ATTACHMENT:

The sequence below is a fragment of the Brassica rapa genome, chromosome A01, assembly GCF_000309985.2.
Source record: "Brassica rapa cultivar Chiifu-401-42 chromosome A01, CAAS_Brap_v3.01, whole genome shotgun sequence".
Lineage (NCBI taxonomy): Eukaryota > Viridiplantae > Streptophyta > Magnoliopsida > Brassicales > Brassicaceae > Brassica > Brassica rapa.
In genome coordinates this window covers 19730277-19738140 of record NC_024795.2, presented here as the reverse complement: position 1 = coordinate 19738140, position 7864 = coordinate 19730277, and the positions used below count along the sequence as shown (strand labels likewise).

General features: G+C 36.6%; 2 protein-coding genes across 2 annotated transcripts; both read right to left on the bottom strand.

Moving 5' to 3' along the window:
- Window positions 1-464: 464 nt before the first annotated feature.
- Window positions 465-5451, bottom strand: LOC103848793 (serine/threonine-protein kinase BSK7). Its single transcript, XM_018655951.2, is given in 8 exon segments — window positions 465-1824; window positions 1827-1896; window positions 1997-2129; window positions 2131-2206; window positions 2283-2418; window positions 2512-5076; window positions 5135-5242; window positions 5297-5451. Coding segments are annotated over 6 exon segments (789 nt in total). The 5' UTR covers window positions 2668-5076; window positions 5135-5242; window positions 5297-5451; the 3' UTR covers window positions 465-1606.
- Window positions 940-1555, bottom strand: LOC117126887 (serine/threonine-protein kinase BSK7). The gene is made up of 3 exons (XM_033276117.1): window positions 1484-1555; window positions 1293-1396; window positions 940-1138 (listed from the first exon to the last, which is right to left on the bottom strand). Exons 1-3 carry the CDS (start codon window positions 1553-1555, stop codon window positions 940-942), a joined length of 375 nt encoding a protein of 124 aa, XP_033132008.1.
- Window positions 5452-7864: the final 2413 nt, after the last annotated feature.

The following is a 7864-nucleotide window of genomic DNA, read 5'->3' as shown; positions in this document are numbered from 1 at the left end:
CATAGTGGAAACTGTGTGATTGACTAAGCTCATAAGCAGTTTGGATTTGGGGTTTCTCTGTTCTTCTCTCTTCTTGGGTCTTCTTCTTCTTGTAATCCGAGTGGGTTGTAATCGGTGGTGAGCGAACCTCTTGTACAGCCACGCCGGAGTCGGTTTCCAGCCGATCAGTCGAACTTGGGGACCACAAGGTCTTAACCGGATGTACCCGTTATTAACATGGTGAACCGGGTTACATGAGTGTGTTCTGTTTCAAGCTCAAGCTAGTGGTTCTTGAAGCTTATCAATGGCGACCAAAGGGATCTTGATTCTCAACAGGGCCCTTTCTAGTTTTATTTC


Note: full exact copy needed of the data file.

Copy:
The sequence below is a fragment of the Brassica rapa genome, chromosome A01, assembly GCF_000309985.2.
Source record: "Brassica rapa cultivar Chiifu-401-42 chromosome A01, CAAS_Brap_v3.01, whole genome shotgun sequence".
Lineage (NCBI taxonomy): Eukaryota > Viridiplantae > Streptophyta > Magnoliopsida > Brassicales > Brassicaceae > Brassica > Brassica rapa.
In genome coordinates this window covers 19730277-19738140 of record NC_024795.2, presented here as the reverse complement: position 1 = coordinate 19738140, position 7864 = coordinate 19730277, and the positions used below count along the sequence as shown (strand labels likewise).

General features: G+C 36.6%; 2 protein-coding genes across 2 annotated transcripts; both read right to left on the bottom strand.

Moving 5' to 3' along the window:
- Window positions 1-464: 464 nt before the first annotated feature.
- Window positions 465-5451, bottom strand: LOC103848793 (serine/threonine-protein kinase BSK7). Its single transcript, XM_018655951.2, is given in 8 exon segments — window positions 465-1824; window positions 1827-1896; window positions 1997-2129; window positions 2131-2206; window positions 2283-2418; window positions 2512-5076; window positions 5135-5242; window positions 5297-5451. Coding segments are annotated over 6 exon segments (789 nt in total). The 5' UTR covers window positions 2668-5076; window positions 5135-5242; window positions 5297-5451; the 3' UTR covers window positions 465-1606.
- Window positions 940-1555, bottom strand: LOC117126887 (serine/threonine-protein kinase BSK7). The gene is made up of 3 exons (XM_033276117.1): window positions 1484-1555; window positions 1293-1396; window positions 940-1138 (listed from the first exon to the last, which is right to left on the bottom strand). Exons 1-3 carry the CDS (start codon window positions 1553-1555, stop codon window positions 940-942), a joined length of 375 nt encoding a protein of 124 aa, XP_033132008.1.
- Window positions 5452-7864: the final 2413 nt, after the last annotated feature.

The following is a 7864-nucleotide window of genomic DNA, read 5'->3' as shown; positions in this document are numbered from 1 at the left end:
CATAGTGGAAACTGTGTGATTGACTAAGCTCATAAGCAGTTTGGATTTGGGGTTTCTCTGTTCTTCTCTCTTCTTGGGTCTTCTTCTTCTTGTAATCCGAGTGGGTTGTAATCGGTGGTGAGCGAACCTCTTGTACAGCCACGCCGGAGTCGGTTTCCAGCCGATCAGTCGAACTTGGGGACCACAAGGTCTTAACCGGATGTACCCGTTATTAACATGGTGAACCGGGTTACATGAGTGTGTTCTGTTTCAAGCTCAAGCTAGTGGTTCTTGAAGCTTATCAATGGCGACCAAAGGGATCTTGATTCTCAACAGGGCCCTTTCTAGTTTTATTTC